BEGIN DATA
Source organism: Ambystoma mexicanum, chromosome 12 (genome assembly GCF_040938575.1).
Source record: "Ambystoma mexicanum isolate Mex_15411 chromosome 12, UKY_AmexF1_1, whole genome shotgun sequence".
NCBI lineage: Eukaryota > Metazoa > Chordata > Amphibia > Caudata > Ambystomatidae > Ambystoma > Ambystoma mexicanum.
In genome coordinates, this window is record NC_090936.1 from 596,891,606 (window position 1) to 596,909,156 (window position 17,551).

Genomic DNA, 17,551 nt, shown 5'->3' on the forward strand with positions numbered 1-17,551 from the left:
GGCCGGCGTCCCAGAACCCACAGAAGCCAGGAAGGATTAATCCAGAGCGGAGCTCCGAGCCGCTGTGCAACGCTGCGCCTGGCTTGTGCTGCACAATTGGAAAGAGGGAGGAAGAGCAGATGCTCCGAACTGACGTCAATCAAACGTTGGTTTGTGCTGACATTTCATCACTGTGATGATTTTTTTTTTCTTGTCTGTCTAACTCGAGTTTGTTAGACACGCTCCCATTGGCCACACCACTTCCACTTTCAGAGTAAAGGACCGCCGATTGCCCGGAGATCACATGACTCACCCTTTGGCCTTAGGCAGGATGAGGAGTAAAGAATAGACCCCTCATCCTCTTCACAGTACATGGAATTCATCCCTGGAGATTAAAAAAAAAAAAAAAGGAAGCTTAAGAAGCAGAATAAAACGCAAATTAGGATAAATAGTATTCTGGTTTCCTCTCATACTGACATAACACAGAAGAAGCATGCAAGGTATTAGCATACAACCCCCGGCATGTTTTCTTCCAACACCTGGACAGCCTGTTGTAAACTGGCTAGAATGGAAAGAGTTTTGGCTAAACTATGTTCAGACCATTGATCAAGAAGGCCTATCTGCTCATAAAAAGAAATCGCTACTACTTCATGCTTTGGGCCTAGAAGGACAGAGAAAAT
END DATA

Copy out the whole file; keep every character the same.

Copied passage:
Source organism: Ambystoma mexicanum, chromosome 12 (genome assembly GCF_040938575.1).
Source record: "Ambystoma mexicanum isolate Mex_15411 chromosome 12, UKY_AmexF1_1, whole genome shotgun sequence".
NCBI lineage: Eukaryota > Metazoa > Chordata > Amphibia > Caudata > Ambystomatidae > Ambystoma > Ambystoma mexicanum.
In genome coordinates, this window is record NC_090936.1 from 596,891,606 (window position 1) to 596,909,156 (window position 17,551).

Genomic DNA, 17,551 nt, shown 5'->3' on the forward strand with positions numbered 1-17,551 from the left:
GGCCGGCGTCCCAGAACCCACAGAAGCCAGGAAGGATTAATCCAGAGCGGAGCTCCGAGCCGCTGTGCAACGCTGCGCCTGGCTTGTGCTGCACAATTGGAAAGAGGGAGGAAGAGCAGATGCTCCGAACTGACGTCAATCAAACGTTGGTTTGTGCTGACATTTCATCACTGTGATGATTTTTTTTTTCTTGTCTGTCTAACTCGAGTTTGTTAGACACGCTCCCATTGGCCACACCACTTCCACTTTCAGAGTAAAGGACCGCCGATTGCCCGGAGATCACATGACTCACCCTTTGGCCTTAGGCAGGATGAGGAGTAAAGAATAGACCCCTCATCCTCTTCACAGTACATGGAATTCATCCCTGGAGATTAAAAAAAAAAAAAAAGGAAGCTTAAGAAGCAGAATAAAACGCAAATTAGGATAAATAGTATTCTGGTTTCCTCTCATACTGACATAACACAGAAGAAGCATGCAAGGTATTAGCATACAACCCCCGGCATGTTTTCTTCCAACACCTGGACAGCCTGTTGTAAACTGGCTAGAATGGAAAGAGTTTTGGCTAAACTATGTTCAGACCATTGATCAAGAAGGCCTATCTGCTCATAAAAAGAAATCGCTACTACTTCATGCTTTGGGCCTAGAAGGACAGAGAAAAT